The defendant in Johnson v. Patel, 2017 WL 3953949 (E.D. Cal. Sept. 8, 2017) used an increasingly common strategy to deal with an ADA lawsuit. He gave up. Most lawyers would never recommend complete surrender as a strategy, but in the last two years we have seen a significant number of these cases from California, so it is worth asking whether allowing a default can ever be a good strategy. More
ADA – drive-by litigation
By Richard Hunt in Accessibility Litigation Trends, ADA - drive-by litigation, ADA - Standing, ADA FHA Litigation General, ADA Policies, Hospitality, Hotels Tags: ADA, ada litigation, CREEC, dialing for dollars, drive-by lawsuits, Hospitality Partners, Ninth Circuit, serial ADA litigation
In Civil Rights Education and Enforcement Center v. Hospitality Properties Trust, 2017 WL 3401319 (9th Circuit, August 9, 2017) the Ninth Circuit decided once again to make abusive serial ADA litigation as easy as possible, ignoring both the constitutional limits on standing and the way cheap standing† has created a crisis in ADA litigation that Congress is only now beginning to fix.* The plaintiffs in Hospitality Properties Trust never visited the hotels they sued, relying instead on telephone calls in which they were supposedly told the defendant hotels lacked accessible free shuttle services. Beyond alleging the existence of these calls they included boilerplate allegations that they would have stayed at the hotel if there had been shuttle service and that they would visit in the future but were deterred by the ADA violation. This, they claimed, created an injury sufficient for Article III standing. More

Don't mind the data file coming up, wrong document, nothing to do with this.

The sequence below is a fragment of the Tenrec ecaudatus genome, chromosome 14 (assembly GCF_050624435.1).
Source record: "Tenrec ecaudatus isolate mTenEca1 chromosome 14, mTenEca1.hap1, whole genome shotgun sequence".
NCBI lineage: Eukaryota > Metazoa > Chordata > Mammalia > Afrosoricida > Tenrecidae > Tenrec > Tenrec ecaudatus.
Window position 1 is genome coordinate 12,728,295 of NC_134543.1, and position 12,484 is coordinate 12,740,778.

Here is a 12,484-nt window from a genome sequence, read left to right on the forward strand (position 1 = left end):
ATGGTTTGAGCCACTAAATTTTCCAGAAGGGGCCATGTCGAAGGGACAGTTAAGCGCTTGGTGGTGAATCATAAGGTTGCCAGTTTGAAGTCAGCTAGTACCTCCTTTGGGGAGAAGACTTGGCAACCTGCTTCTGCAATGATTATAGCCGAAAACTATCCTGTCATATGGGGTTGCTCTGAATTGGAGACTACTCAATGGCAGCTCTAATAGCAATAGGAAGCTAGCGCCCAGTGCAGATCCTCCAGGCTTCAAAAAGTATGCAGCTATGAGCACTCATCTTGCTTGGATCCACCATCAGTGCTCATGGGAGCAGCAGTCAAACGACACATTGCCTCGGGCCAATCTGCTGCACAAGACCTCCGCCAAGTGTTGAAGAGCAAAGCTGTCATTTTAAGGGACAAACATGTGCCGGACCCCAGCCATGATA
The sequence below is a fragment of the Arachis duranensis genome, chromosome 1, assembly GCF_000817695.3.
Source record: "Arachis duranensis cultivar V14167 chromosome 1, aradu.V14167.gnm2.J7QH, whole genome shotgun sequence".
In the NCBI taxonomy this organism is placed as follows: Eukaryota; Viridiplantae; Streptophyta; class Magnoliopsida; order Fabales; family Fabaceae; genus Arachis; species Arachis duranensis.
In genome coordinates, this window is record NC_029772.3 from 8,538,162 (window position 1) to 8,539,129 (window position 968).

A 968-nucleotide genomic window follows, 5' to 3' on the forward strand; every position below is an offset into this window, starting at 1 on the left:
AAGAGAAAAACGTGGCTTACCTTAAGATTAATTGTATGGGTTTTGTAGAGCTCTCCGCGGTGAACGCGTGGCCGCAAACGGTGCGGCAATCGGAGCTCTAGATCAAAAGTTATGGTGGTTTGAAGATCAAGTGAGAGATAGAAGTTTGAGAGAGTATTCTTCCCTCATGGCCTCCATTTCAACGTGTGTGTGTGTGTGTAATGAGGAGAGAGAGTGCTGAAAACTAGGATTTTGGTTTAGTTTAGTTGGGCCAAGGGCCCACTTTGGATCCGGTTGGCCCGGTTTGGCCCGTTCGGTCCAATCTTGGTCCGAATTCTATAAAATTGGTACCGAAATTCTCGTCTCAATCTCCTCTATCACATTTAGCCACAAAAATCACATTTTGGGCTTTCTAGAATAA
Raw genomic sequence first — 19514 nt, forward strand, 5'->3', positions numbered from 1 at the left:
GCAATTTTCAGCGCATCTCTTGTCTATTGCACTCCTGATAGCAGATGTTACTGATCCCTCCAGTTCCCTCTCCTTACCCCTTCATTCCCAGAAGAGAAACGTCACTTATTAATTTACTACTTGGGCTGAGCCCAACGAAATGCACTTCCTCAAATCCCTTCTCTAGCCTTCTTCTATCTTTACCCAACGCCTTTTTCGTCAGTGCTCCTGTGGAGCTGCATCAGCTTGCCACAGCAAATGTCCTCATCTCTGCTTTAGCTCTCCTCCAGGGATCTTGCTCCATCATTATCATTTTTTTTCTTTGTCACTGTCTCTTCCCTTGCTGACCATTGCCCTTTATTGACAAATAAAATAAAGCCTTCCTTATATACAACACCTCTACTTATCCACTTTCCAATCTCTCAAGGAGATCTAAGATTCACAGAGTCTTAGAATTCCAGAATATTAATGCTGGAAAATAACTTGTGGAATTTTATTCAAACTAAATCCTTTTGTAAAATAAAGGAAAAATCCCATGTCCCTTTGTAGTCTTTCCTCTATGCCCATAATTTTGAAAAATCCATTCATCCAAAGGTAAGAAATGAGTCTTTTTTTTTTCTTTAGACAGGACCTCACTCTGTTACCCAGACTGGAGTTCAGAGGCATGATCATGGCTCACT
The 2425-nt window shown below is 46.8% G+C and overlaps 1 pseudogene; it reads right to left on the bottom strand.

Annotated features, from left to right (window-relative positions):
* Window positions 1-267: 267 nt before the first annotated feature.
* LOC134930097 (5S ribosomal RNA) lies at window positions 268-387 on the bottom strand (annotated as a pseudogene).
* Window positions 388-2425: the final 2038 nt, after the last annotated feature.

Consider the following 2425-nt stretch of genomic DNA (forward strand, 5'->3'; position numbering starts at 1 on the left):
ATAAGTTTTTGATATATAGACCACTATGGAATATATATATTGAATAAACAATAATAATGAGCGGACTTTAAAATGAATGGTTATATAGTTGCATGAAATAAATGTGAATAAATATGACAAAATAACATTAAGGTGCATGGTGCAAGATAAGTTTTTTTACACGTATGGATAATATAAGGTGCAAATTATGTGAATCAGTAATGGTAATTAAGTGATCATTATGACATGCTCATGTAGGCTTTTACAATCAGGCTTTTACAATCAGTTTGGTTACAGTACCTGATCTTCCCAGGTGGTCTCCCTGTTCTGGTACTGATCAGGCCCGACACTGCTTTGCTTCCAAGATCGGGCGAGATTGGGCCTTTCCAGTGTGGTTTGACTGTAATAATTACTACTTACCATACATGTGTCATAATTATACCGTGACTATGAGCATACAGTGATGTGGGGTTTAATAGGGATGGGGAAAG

By Richard Hunt in Accessibility Litigation Trends, ADA - drive-by litigation, ADA - Standing, ADA Attorney's Fees, ADA Litigation Procedure, ADA Mootness Tags: accessible parking, ADA technical violations, common sense ADA, handicap parking
Strong v. Johnson et al, 2017 WL 3537746 (S.D. Cal. Aug. 27, 2017) probably won’t go down in history as a landmark ADA decision, but shows a sometimes uncommon level of common sense about the difference between technical ADA requirements and the reality of accessibility.
By the time of this decision, the defendants had remediated all of the barriers to access that gave rise to the original lawsuit. The plaintiffs, undeterred, sent their expert back out to look for more. What he found was an excessive cross-slope “at the head” of the accessible parking space and an excessive running slope at the handicapped parking sign. Both appear to constitute violations of the 2010 ADA Standards, which require that “parking spaces” have slopes of no more than about 2% and make no distinction between the different parts of the parking space.
The Court rejected these technical violations because: “Passengers do not load, unload, or transfer into or out of vehicles at the head of a parking space, and vehicular lifts do not deploy there.” What matters for accessibility is how the slope of the space affects a disabled person, not whether there is some spot that has a slightly excessive slope. The Court had a similar observation about slopes in the middle of a parking space: “While excessive slope in the center of a parking space might technically be a violation of some kind, the fact that it is in the middle of the parking space means it would be underneath any vehicle parked there.” The court does mention the slope at the sign, but the same reasoning applies. A person in a wheelchair isn’t going to run into or even scrape a sign, so the slope at the sign is irrelevant to accessibility.